Most recently he took issue with the Assembly’s plan to give themselves pay raises as Cook County taxes steadily creep upward.

“A lot of people today feel that the office holders too often ignore the public point of view,” Quinn says. “Indeed there may be some that are even contemptuous of the public point of view.”

Last week Quinn picketed one of the governor’s speeches, urging the public to sign a petition dissuading lawmakers from allowing the automatic 7.5 percent pay raise to take effect. Blagojevich dodged the crowd by entering the building through a back door, and Senate President Emil Jones refused to shake Quinn’s outstretched hand as he brushed past him.

“When he walked in, he said, ‘What’s your name?’ to me,” Quinn says. “Not very complimentary, I guess.”

Despite the cold reception, the stunt worked. The lieutenant governor collected more than 17,000 signatures in 48 hours, putting enough pressure on the Assembly to call a vote and cancel the raises.

Quinn takes pride in his ability to move the masses, referring to his grassroots campaigns as the unstoppable force to Springfield’s immovable object. He has built his political career around his support of initiatives, public referendums and recall of public officials, all of which he regards as vital components of participatory government.

“I believe in direct democracy,” Quinn says. “It’s a good safety valve to have when things go askew in government.”

Quinn has fought for his concept of direct democracy since the '70s, when he led a series of petition drives asking legislators to reform the state tax system and grant Illinois citizens the power to vote directly in referendums. His best-known effort to enact such referendums, the Illinois Initiative, received widespread public support before failing in the state Supreme Court in the late '70s.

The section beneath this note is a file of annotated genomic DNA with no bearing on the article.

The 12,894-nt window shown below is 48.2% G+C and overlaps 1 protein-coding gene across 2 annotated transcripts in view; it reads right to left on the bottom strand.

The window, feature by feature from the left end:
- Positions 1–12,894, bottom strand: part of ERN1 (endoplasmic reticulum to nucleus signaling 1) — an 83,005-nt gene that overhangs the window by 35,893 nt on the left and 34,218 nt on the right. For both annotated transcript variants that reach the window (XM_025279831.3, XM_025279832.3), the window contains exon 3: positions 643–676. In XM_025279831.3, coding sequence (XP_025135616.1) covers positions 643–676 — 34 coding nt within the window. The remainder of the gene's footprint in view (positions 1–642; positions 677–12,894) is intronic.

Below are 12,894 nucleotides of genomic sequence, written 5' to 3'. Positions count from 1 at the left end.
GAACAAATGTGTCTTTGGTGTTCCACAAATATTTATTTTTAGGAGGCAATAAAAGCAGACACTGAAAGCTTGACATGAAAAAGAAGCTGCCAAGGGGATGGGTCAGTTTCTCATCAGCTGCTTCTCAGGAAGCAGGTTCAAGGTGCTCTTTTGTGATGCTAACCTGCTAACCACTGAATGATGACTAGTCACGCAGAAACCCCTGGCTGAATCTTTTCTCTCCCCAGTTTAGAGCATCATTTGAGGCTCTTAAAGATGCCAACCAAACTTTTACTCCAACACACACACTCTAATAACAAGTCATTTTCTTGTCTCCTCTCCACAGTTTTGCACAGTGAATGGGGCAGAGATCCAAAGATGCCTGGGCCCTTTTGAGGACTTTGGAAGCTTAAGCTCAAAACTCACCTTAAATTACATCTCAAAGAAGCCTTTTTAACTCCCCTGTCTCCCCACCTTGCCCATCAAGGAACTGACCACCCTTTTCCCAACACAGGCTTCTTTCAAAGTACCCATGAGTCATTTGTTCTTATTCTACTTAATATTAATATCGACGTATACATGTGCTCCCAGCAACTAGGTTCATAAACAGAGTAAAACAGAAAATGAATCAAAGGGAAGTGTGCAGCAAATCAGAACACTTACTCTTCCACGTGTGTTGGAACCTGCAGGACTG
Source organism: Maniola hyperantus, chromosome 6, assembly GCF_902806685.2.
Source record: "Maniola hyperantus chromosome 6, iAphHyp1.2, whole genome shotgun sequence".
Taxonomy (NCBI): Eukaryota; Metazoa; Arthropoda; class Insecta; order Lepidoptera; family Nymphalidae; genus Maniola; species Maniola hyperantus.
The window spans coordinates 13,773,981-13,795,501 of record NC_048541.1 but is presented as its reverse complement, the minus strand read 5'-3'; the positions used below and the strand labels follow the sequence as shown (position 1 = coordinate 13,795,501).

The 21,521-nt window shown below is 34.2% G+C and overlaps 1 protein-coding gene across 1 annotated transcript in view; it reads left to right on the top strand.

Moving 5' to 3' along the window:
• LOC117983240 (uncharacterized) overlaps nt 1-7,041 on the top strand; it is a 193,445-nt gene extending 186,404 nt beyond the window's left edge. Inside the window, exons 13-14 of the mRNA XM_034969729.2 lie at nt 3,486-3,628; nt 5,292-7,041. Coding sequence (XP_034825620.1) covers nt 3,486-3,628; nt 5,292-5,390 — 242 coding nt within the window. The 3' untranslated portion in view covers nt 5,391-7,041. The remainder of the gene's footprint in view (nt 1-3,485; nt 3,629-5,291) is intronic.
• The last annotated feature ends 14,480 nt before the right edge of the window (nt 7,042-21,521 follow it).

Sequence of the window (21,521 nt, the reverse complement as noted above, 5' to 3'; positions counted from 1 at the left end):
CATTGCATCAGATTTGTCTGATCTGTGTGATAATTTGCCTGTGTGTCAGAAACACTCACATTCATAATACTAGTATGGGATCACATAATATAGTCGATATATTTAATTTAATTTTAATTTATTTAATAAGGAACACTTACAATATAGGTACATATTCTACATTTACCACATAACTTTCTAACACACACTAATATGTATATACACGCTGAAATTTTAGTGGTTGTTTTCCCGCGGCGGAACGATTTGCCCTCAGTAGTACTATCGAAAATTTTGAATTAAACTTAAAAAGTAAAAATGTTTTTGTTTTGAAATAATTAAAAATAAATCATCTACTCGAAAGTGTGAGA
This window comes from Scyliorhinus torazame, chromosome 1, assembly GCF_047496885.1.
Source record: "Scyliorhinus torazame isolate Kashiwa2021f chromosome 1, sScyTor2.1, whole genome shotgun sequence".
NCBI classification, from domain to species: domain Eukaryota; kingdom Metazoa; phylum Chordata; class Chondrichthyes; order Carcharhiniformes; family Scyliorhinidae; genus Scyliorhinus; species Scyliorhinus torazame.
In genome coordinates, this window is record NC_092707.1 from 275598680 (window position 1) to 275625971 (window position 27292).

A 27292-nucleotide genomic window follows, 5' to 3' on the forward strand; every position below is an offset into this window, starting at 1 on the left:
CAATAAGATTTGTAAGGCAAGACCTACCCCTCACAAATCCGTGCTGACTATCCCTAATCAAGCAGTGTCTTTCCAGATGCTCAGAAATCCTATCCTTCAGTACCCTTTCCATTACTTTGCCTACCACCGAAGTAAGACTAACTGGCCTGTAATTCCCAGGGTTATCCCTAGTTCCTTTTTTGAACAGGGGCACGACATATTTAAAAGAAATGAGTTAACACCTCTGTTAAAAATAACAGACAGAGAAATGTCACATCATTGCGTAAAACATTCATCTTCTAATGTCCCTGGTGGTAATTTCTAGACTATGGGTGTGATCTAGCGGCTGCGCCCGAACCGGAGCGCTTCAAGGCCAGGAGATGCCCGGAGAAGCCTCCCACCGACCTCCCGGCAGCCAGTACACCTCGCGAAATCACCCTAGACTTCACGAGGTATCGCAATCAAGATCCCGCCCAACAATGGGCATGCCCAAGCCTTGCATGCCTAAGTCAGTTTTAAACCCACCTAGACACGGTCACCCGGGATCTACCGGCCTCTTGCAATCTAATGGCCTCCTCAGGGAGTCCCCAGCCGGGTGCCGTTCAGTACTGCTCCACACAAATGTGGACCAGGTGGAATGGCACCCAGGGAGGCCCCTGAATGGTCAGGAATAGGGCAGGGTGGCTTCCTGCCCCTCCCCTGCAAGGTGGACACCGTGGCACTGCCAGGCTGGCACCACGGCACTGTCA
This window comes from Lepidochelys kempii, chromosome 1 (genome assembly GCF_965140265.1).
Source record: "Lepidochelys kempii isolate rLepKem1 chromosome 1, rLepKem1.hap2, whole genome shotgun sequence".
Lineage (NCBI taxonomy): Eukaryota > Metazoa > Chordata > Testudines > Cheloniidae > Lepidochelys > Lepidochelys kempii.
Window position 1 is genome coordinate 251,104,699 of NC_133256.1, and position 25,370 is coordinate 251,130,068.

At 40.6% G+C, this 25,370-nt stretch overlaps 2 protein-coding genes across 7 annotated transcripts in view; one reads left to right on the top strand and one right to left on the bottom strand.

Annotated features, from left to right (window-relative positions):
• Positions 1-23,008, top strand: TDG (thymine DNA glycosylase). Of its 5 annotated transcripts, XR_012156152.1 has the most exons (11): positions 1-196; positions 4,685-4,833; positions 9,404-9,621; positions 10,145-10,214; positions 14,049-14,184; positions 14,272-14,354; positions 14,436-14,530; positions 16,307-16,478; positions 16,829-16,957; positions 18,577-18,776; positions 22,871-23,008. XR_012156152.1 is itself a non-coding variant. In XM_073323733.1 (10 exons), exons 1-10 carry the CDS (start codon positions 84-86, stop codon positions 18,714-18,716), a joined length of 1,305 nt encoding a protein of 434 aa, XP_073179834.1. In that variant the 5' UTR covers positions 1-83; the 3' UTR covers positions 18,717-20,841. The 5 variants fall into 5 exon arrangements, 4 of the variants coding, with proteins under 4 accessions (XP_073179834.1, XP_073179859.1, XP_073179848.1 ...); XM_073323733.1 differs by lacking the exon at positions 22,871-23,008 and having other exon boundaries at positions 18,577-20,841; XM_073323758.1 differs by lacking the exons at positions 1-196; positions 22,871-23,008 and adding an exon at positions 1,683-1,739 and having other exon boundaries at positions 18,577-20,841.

The ultimate line of defense, in Quinn’s opinion, would be an amended state constitution that gives Illinois residents a louder voice in the political process and limits the government’s ability to overburden taxpayers. “The people are the boss,” Quinn said at a recent conference while proposing an amendment to strengthen the power of the state’s Compensation Review Board.

Quinn says taxpayers should have the power to vote directly on constitutional amendments, which will only become possible if there is sufficient support for a constitutional convention in November’s election.

A constitutional convention, or “con con,” as it’s called by insiders, is a meeting of specially elected delegates who propose and vote on new amendments to the state constitution—which could include new regulations on campaign ethics, school funding, pay raises or a number of other possibilities. The proposals would then be sent back to Illinois voters, who would approve or reject each amendment in an up or down vote.